I wrote a blog entry when both my children were in high school, about how parenting is a series of good-byes. And in reality, the truer statement might be that life is a series of good-byes. People and places we love and care for. Which eventually, often times more than once, we have to tearfully tell “good-bye”.
It’s back to school season. And I hear stories plus see social media postings of parents. Emotional parents who are caught up in the moment. Which is not a negative thing. It’s good to celebrate a child moving forward. But it’s interesting once you reach my stage. I no longer have kids in the public school system. No longer go through the drop off line. No longer insist on a text message after the afternoon bus drop off. Everything has changed. And everything will eventually change for everyone. But for now, today, I understand my peers’ sadness, their pride, their amusement in all of it.
I am afforded a blessing. One last good-bye in this regard with my son. He is going to grad school. Far away from his undergrad program at the University of Louisville. Where he was 70 miles from home. Where I could jump in the car and visit, often times in a spontaneous manner. He is headed to Boston. A city I’ve never visited. A section of the country I’m unfamiliar with. A place where the accents are different from what I’m accustomed to. Let’s just say it will be different than the kindergarten drop off in that we won’t be able to head to Sonic for a slushie when he’s done with the first day. Different from all the drop offs ever.
Yet I’m thankful for the opportunity. To see him off. Drop him one last time. Make the trek, a good distance from my home, in order to ensure he is settled and ready. It will be an adventure.
Parenting is a series of good-byes. That’s for certain. But it’s also much, much more. It’s a series of places. Specific places like the four elementary schools my son attended (yes, we moved a lot) and the Cardinal Run baseball fields. The high school band room and Granny’s kitchen because she is always open to him cooking a dinner. PaPa’s little golf course he set up out front and Raven Run, where we like to hike. The library. All the different libraries through the years. Art museums in St. Louis and Cincinnati and New York. Churches. Ichthus. Camp sites. Swimming pools. Where the Texas Rangers play baseball (I think the stadium has a different name now than then) where we saw A-Rod and Teixeira play before they were Yankees. Our house on Lansill. Memphis, which he barely remembers if at all. The hospital room where he greeted me, the day after his sister was born. Mexico via cruise ship. His sister’s apartment in NYC. Restaurants in Manhattan. And St. Louis. The Mayan Cafe in Louisville.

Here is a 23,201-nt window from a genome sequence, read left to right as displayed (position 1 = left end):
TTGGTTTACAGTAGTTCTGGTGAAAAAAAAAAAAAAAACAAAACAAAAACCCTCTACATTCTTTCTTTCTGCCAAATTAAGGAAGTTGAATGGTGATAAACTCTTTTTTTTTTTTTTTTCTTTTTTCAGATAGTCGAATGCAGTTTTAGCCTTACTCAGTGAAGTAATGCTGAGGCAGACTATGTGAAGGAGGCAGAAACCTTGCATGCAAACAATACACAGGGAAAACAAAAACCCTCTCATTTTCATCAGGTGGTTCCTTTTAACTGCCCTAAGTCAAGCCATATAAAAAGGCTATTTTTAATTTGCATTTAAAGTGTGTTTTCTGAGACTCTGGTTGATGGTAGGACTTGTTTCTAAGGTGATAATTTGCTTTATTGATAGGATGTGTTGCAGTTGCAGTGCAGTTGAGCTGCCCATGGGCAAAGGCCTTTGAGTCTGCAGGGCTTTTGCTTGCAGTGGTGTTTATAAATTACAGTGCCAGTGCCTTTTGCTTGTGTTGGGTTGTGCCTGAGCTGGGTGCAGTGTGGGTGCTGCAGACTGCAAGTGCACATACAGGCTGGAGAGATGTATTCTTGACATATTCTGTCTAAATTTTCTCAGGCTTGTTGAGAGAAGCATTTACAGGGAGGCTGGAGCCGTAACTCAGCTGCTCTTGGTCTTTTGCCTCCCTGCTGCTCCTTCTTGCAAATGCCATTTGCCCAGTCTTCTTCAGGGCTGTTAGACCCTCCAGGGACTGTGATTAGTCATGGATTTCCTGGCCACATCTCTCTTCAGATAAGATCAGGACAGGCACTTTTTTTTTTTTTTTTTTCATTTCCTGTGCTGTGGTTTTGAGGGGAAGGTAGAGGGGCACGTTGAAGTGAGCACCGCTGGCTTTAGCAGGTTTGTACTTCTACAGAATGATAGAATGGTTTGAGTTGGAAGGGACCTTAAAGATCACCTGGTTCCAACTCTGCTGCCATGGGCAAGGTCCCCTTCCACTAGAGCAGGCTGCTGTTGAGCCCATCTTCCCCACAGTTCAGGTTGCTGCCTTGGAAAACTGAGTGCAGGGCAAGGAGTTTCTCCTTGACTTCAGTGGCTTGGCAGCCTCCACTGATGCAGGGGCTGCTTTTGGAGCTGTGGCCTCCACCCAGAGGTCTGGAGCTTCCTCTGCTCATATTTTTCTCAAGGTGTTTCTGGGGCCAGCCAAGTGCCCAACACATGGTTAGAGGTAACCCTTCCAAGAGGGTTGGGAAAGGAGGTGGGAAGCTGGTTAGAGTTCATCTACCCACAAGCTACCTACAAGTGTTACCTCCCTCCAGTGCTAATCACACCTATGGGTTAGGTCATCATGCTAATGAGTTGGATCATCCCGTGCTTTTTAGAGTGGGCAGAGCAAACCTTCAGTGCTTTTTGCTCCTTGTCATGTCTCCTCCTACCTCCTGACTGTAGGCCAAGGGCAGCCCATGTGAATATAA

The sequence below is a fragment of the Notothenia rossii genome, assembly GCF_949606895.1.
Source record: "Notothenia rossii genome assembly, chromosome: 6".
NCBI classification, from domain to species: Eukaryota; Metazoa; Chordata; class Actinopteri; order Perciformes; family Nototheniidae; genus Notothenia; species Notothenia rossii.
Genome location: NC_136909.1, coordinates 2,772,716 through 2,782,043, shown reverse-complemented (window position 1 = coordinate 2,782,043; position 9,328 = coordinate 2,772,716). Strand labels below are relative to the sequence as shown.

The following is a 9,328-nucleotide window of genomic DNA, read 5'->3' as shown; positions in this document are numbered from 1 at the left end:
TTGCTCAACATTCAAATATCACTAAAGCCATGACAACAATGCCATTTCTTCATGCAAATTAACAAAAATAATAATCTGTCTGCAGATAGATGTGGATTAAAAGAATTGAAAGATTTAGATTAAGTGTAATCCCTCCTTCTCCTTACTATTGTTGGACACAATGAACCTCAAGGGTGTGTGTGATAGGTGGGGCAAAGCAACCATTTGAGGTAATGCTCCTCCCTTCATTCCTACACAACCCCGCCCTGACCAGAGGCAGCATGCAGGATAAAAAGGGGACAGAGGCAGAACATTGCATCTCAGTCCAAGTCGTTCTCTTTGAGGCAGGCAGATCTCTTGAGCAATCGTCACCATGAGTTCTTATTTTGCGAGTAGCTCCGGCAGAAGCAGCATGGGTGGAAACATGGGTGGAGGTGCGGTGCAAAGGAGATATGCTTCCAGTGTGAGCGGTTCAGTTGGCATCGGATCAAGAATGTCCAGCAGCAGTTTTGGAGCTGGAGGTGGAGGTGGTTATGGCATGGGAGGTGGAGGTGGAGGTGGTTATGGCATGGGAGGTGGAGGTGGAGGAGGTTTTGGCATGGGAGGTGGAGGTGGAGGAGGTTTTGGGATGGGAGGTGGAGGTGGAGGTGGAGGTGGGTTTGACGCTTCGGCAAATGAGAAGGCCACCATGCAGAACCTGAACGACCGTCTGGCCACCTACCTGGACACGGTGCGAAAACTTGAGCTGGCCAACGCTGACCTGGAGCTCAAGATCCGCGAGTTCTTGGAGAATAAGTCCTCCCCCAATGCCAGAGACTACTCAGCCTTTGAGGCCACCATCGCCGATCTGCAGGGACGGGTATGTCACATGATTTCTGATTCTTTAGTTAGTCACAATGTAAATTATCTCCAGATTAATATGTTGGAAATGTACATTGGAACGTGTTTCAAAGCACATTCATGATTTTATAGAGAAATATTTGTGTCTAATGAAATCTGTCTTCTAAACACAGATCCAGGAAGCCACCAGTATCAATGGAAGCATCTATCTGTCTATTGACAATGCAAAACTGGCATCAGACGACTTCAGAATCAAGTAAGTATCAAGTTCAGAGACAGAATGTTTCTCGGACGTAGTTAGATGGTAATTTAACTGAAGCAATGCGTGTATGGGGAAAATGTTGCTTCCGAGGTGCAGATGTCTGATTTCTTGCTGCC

Places. All the places. And now another. Boston. Yielding in itself a myriad of other places we’ll remember. He’ll remember. He’ll share. With his girlfriend and his sister and the friends he’ll make in grad school.
I’m sure I’ll write more about our adventure. Our drive from Louisville to Boston via Niagara Falls. My drive home. Alone. Time to reflect in solitude and probably drink a lot of coffee.
I’ll come back to my place. My home. Which is forever changed because my children both have their own places. Not forever places. But places they currently belong. That’s a good thing. They are free and young and learning. And they have a spot to come home to at the end of the day. I’ve learned home is not always a specific, one time for all time place. It’s the actual place where you’re most welcome. Most comfortable. Most able to be you. And sometimes that place is one thousand miles from your mailing address. Sometimes it’s your workplace. Sometimes it’s where your youngest child has placed a bed and dresser she purchased on Craig’s List. Places matter yet they don’t. They’re markers, really. People, in other words, relationships, matter. They’re what bind us and anchor us.
There’s relief in that. That I don’t have to keep up a specific place. Don’t have to hold down the fort, so to speak. I just have to hold down myself. Which is, in itself, a mighty task. To remain sane in a world of change is at times astronomically difficult. Life is ever shifting, at least for me. Places become memories. Good and bad memories. And much in between. Much is simply ordinary life. A place in my heart though. For them. My children. And others who are a part.
There are places I remember
All my life though some have changed
Some forever not for better
Some have gone and some remain
And I know I’ll never lose affection
For people and things that went before
I know I’ll often stop and think about them
In my life I loved you more
In my life I loved you more
In My Life, a song by Lennon & McCartney (yeah, The Beatles), incidentally ranked #23 on Rolling Stone’s 500 Greatest Songs of All Time (yeah, I am a sucker for these type of lists….) I might just make a playlist utilizing them (maybe not ALL 500 of them) for our long #$% drive to Boston.